(3) Concurrently reinforce research messages verbally to individual clinicians. The most effective way to inform physicians about new and important drug information is through face-to-face encounters [14
]. This type of detailing is already being used effectively to promote trial results to increase drug sales. Although equally important, unfavorable results are commonly either minimized or not presented by the representatives. Legal actions taken against manufacturers of drugs shown to cause harm have revealed that critical safety information sometimes is withheld from both clinicians and regulatory agencies [16
(4) Concurrently employ mass media approaches to reach patients. The industry has refined ways of reaching patients through direct to consumer advertising of drugs. This is an important way of increasing sales and informing the public. Public health authorities mount various media campaigns to change unhealthy behaviors. Similar techniques should be used to inform the public about drug safety and inferiority concerns since it has the right to know. This could be paid for through sources similar to those that support public health campaigns, or funds could come through an ear-marked assessment targeted to the pharmaceutical industry or the sale of its products.
Acceptance and implementation of these responsibilities would markedly reduce our societal problem of drug safety and inferiority. Can we presume that all companies are good citizens?
Case report: ALLHAT
In 1994, the National Heart, Lung, and Blood Institute (NHLBI) launched the Antihypertensive and Lipid Lowering to prevent Heart Attack Trial (ALLHAT), designed to guide clinicians in making educated selections of antihypertensive agents by providing outcome data related to risk-benefit balance and cost-effectiveness. Specifically, ALLHAT was designed to determine whether the newer and more costly agents – ACE inhibitors, calcium channel blockers, and alpha-blockers – were more effective than inexpensive low-dose generic diuretics (chlorthalidone) in reducing the risk of major coronary events and other cardiovascular outcomes [19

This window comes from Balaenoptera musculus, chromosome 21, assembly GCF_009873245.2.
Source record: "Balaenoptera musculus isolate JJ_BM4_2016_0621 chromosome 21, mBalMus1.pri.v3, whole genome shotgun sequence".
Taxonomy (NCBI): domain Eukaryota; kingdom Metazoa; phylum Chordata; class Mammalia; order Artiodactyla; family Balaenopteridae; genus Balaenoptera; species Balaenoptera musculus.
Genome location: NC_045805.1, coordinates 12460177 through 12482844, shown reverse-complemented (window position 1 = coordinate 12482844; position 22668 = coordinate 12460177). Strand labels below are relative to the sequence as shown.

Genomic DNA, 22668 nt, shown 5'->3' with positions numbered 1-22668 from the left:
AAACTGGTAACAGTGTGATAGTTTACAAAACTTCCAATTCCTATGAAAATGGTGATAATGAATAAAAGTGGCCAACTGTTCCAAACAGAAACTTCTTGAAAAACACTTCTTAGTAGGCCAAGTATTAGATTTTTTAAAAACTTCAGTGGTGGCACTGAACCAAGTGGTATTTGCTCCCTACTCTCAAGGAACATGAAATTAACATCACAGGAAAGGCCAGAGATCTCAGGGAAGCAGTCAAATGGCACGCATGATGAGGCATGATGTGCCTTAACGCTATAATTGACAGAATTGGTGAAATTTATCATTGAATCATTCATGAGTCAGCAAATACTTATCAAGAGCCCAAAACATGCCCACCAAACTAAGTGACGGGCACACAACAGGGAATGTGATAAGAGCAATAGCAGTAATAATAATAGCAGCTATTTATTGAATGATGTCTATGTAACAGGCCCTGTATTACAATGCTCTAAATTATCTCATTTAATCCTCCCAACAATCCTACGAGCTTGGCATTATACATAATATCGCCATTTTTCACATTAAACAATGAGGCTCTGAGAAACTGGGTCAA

]. Chlorthalidone was shown to reduce the risks of cardiovascular events by 25% and to cut the risk of heart failure in half compared to the alpha-blocker, doxazosin. The ALLHAT results were so convincing that the doxazosin treatment arm was terminated early and all patients assigned to this drug were advised to switch to other medications [20
]. The findings were published in the Journal of the American Medical Association
in April, 2000 following an expedited review [21
The ALLHAT findings have important health and cost implications. If the excess absolute risk of fatal, hospitalized, and non-hospitalized heart failure of using doxazosin (Cardura) is 1%/yr (as shown in ALLHAT) and there are 500,000 Cardura users in the United States, there will be 5,000 unnecessary initial heart failure cases every year. This number would almost double if the ALLHAT findings also apply to other alpha-blockers and to patients prescribed Cardura for indications other than hypertension. There were also higher risks of stroke, angina and coronary revascularizations. According to a recent Medical Letter [22
], Cardura, for example, was priced at $30.90 per month compared to generic chlorthalidone at $5.40 per month. The adverse events themselves require additional health care expenditures, making the total societal cost of Cardura even higher.
How did Pfizer respond?
(1) Pfizer never submitted the ALLHAT data or the JAMA
] to the FDA, in order to initiate a labeling change. The FDA only got involved through a Citizen Petition [23
] that was filed after a failed lawsuit against Pfizer by two patients. An FDA Hearing [24
] was held more than 14 months after the ALLHAT results were made public through an NHLBI press release [20
]. A revised package insert for Cardura ought to state clearly that in elderly patients with hypertension, the drug is inferior to low-dose diuretics (chlorthalidone) in the prevention of congestive heart failure, stroke, angina, and coronary revascularizations.